Regarding this subjective continuum of understandings, generalizations cannot be avoided, certainly not by people who lack deeper knowledge of something, may it be origami or anything, especially of broad categories like art, which consists of different views and their collision.

What I want to tell you isn't "Don't talk about things you do not understand", or "This topic is useless, there is no solution". It's important to do conversation about it, and every opinion is worth to be appreciated. Just don't see your view as the only correct one. That includes this complete post, being my subjective notion, and makes the whole snake swallow its own tail.
To conclude this (it's getting weirdly long, actually), don't mind about nearly everything polygonal being "origami-related". Public misconceiving isn't avoidable, nor intentional.
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Re: Perspective of origami for NonFolders, now and in the fu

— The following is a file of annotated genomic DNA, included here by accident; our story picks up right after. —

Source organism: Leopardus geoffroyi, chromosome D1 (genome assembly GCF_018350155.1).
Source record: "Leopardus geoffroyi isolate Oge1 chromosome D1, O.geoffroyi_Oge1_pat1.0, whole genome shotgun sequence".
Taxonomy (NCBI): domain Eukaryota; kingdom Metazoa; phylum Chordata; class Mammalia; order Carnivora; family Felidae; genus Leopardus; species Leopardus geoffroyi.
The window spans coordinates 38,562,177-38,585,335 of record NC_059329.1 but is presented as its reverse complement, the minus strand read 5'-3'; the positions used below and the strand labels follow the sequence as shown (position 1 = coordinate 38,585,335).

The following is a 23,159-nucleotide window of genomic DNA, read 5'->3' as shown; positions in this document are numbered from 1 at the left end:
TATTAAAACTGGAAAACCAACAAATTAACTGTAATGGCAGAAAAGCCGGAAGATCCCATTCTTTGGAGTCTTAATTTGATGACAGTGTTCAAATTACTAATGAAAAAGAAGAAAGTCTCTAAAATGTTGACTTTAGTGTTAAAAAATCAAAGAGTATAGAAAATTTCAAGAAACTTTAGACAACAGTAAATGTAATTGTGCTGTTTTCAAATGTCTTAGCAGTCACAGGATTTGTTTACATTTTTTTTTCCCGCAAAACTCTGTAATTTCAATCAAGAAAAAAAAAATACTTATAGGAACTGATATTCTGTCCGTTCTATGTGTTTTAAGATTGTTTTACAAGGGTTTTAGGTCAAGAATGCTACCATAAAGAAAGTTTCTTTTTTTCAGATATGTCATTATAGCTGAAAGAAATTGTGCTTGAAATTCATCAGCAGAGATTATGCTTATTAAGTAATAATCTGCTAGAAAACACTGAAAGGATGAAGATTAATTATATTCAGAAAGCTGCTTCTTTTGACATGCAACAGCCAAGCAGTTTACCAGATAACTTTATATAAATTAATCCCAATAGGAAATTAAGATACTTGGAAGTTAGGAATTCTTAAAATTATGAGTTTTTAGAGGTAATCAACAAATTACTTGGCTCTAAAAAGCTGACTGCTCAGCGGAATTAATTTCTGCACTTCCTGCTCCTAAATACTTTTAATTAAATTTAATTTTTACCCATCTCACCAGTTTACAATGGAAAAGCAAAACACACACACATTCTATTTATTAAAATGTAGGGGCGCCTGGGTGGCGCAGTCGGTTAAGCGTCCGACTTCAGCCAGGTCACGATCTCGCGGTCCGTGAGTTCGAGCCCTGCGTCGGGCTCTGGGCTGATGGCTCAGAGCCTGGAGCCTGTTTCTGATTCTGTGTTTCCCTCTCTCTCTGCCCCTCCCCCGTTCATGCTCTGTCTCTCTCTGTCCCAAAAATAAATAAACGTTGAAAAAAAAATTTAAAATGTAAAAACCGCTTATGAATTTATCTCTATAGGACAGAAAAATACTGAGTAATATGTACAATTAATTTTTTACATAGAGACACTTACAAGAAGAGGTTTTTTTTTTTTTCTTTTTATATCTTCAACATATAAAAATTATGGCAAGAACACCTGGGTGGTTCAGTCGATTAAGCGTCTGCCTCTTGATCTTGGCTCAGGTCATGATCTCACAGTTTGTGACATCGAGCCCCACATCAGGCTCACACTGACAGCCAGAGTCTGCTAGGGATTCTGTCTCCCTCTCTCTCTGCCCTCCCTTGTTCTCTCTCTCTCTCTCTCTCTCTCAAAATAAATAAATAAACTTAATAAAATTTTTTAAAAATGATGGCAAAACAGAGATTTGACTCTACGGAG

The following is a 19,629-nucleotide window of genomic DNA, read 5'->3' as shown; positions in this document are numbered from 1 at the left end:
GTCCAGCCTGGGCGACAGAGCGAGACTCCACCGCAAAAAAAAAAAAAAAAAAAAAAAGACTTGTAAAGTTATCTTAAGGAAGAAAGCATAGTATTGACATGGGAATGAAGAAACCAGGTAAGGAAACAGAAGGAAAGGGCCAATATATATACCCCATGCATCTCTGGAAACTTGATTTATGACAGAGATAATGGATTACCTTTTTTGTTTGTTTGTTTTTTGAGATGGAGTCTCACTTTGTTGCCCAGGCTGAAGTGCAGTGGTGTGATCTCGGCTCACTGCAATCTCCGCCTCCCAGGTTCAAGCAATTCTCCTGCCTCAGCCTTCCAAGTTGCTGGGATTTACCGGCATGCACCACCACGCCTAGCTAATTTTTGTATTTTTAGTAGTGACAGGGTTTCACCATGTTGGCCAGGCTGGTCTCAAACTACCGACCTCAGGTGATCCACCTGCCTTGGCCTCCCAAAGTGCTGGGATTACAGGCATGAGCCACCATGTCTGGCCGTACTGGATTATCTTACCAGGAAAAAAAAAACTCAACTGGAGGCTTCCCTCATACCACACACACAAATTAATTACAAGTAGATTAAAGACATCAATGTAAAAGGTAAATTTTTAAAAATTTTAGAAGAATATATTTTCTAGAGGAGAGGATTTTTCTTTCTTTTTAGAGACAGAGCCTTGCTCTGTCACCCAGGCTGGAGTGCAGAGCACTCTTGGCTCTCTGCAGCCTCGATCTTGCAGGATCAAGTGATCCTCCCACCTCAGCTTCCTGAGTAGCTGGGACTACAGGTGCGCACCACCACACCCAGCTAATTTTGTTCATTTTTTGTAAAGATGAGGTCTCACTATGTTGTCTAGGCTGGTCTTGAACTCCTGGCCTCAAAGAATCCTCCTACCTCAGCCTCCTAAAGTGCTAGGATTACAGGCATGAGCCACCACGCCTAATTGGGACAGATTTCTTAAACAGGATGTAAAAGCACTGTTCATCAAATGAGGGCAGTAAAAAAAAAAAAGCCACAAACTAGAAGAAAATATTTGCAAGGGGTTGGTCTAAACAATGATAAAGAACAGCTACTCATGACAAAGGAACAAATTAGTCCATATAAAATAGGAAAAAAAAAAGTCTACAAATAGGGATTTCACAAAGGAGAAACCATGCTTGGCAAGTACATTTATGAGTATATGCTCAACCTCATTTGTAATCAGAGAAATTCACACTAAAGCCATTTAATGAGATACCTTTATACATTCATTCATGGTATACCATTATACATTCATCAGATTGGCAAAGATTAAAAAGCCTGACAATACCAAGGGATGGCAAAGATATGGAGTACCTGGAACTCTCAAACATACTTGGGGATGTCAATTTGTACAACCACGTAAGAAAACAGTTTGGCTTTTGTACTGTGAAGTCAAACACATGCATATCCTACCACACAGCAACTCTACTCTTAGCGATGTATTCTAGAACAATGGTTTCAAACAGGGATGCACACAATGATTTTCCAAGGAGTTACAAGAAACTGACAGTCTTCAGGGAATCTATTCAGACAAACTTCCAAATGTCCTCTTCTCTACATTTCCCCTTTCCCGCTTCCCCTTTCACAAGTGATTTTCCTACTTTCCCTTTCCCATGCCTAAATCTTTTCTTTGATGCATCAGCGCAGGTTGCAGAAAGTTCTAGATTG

Postby NeverCeaseToCrease » January 12th, 2018, 1:22 am

Thank you all for contributing to this enlightening discussion! :)

I was looking for an example, and I've found it now to illustrate what I'm saying.

First, let me ask you a question. Everybody recognizes the word chocolate and has probably tasted it before, so I ask you, what is chocolate?

Most people would say that chocolate is a type of candy, usually brown and sweet, sometimes soft. Often associated with Valentines Day or cheering up.

If you look up "etymology of chocolate," google will tell you that it first came from Nahuatl, the language of the Aztecs. It will also tell you that the word originates from French and Spanish, but that's only because the colonists brought it home to Europe and called it the name the Aztecs gave it.

Additionally, the Aztec's (and Mayan's) chocolate was very different from today's chocolate. It was called "bitter water," but at the same time, "the food of the gods." The Aztecs used the beans as money sometimes, and drinking chocolate was a luxury that only rich Aztecs could do. When they did, they drank it from a golden goblet, then threw the goblet away afterwards! It was also used for religious ceremonies, and painted on temple walls.